6,500 Dollar Cameras
Last week, both Leica and Fujifilm introduced $6500 cameras. Actually, the Leica is $6595, but to keep things simple, I’m going to round down. Two very different cameras for different people with different uses. It’s fun to compare them, at least superficially, and you will find, like most things in life, things are relative. Can $6500 be cheap? Why yes.
On Wednesday, Leica took their wraps off of their latest M camera. The original, the M3, a film camera of course, was released in 1954. They’ve had a number of digital Ms and the M10 is the latest. Most noteworthy, its been slimmed down to match the dimensions of the film bodies. The full frame 24MP sensor has been updated, boasting up to 50,000 ISO. It now has WiFi and the controls have been further simplified. Minor changes for most people and for most companies, a major update for the world of Leica.
With the same lenses fitting the similarly styled bodies for 63 years, Leica stands for tradition and conservative changes. It’s a boutique, luxury design company that makes cameras. More than any other camera company, it relies on heritage, build and design quality as part its marketing story. Leica touts their pedigree of street and war photographers, who used their cameras long ago, to rich people who want to be connected to that legacy. For most people, Leica cameras are unattainable luxury items that are, at best, baffling, and at worst, ridiculed. They don’t understand that $6,500 is a small price to pay for the storied connection to the past and to join a well-heeled photographic tribe.
On Thursday, Fujifilm officially introduced their medium format digital camera, the GFX 50S, which they’ve previewed late last year. The “modest” $6,500 was surprisingly aggressive for such a, theoretically, capable machine. At 51.4MP and a sensor 1.7 times larger than full frame, it promises to be a beast of a picture making machine. There was big news when Pentax broke under the $10,000 barrier for medium format digital. Fuji just demolished that barrier.
Fuji is aggressively going after Canon and Nikon, from both the below and from above. Not coincidentally, the flagship Nikon D5, for example, runs at $6500. Though the Canon flagship 1D X Mark II, is available for a mere $6000. Fuji now has a camera with a larger sensor and with higher resolution for around the same price as the DSLR leaders.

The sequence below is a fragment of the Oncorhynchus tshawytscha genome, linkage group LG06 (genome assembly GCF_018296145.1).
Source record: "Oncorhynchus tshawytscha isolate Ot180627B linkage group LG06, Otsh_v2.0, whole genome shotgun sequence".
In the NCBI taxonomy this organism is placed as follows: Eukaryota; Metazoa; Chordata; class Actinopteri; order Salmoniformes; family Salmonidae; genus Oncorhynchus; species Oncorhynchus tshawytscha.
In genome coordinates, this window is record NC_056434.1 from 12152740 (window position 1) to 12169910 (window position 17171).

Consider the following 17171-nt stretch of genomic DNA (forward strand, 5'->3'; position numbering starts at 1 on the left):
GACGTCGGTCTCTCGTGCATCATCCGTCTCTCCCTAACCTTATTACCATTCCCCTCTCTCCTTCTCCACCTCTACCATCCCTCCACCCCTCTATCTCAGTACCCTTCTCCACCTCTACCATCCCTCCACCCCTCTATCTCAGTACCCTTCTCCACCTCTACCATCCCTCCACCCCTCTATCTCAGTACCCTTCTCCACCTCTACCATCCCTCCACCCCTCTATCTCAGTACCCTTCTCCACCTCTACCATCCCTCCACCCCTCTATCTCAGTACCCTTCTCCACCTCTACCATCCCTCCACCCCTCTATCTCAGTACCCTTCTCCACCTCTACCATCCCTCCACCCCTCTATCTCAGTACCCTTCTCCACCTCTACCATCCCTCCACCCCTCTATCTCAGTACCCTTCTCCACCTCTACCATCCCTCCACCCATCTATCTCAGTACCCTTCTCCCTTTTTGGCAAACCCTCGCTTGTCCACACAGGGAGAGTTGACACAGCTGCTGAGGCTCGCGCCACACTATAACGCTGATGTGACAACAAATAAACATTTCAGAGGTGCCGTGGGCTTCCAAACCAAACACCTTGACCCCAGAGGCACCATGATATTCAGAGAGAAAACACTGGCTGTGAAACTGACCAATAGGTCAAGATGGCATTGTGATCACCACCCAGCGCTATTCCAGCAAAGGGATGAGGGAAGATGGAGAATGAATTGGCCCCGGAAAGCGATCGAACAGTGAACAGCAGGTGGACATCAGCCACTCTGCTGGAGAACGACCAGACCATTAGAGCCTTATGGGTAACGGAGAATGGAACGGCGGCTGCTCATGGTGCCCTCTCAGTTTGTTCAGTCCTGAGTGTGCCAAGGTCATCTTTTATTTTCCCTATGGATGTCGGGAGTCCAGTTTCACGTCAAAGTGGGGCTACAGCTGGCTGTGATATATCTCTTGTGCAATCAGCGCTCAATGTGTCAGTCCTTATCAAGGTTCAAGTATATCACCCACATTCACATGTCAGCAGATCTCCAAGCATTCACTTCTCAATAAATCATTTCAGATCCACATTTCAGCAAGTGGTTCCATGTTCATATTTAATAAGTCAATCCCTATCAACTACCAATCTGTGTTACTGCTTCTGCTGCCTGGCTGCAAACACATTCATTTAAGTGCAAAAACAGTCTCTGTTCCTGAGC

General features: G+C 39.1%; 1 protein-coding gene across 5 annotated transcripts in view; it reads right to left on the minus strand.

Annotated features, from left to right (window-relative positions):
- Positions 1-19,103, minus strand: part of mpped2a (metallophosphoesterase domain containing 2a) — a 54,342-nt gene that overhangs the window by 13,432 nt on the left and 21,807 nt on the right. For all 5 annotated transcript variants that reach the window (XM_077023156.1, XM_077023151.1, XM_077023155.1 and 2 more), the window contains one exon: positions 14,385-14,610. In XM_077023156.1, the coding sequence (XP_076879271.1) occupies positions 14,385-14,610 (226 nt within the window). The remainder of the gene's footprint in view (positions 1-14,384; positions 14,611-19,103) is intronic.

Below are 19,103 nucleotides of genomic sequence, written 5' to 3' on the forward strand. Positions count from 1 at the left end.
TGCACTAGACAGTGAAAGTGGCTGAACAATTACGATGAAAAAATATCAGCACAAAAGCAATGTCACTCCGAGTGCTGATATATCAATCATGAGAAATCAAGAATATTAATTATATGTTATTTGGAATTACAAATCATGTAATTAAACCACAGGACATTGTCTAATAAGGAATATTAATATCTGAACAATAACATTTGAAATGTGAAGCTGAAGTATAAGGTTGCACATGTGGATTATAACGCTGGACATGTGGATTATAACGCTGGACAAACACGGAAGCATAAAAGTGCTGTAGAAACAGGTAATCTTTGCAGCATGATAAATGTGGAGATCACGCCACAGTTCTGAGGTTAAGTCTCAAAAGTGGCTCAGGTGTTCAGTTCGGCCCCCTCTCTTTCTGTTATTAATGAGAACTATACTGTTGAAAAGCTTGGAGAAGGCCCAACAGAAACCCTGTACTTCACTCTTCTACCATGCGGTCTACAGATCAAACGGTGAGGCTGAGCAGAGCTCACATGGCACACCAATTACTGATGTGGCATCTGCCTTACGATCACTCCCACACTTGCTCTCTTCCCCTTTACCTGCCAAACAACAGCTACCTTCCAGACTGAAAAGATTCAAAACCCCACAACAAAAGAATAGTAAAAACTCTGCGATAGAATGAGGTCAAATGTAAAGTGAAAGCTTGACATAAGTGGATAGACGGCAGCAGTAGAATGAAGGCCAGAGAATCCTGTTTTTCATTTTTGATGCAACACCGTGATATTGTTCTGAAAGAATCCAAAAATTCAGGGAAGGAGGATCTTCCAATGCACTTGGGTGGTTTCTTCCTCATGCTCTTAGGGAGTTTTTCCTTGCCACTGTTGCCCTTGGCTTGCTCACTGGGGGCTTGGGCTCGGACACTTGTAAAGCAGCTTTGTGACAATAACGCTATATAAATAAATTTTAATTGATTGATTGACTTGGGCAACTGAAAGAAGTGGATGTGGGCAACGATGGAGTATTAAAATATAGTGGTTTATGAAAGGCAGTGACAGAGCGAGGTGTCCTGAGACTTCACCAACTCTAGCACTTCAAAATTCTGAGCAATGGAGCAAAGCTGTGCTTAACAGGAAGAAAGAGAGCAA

While priced similarly, the astute photographer realizes these cameras serve very different purposes. The Leica M10, beyond being a boutique camera, will make outstanding images on the street, everyday life and on travel. The Fuji medium format should excel for landscapes and portraiture. The flagship Canon and Nikon DSLRs are for sports and fast action. They are all specialized tools for a world that is becoming increasing specialized.
I must confess, these cameras do have an emotional pull. Not the big Canon and Nikons, they hold zero interest — I’m not a sports or fast action shooter. Philosophically, the Leica fits me the closest both in purpose, design and subject. I appreciate the finely crafted, meticulously designed Leicas and my favorite subjects are usually found on the street or in my travels. They make a small-ish camera that I can take anywhere. The Fuji, though, entices me the most. And only because I have these grandiose dreams of shooting breathtaking landscapes and gorgeous portraits. Stuff where my fantasies clearly outpace my skills.
But reality intrudes and I welcome it. While a M10 or GFX 50S, entices, I don’t need them to be a good photographer. Much needs to be learned with my fine collection of more modest cameras. If I can’t make good photos with what I have now, I certainly won’t make them after spending $6,5000 and more, for lenses.
No, I dream about these tools, like a car collector thinks of Ferraris. But the good news is, unlike Ferraris, these cameras are affordable, in a future realm — maybe after I pay for college for my two boys. By then, these cameras would have depreciated, and significantly. The Fuji should drop in price quicker. History has shown the Leicas retain their value longer. Perhaps, I’ll revisit this topic in 10 years, assuming I still have funds left, after paying for many years of higher education.
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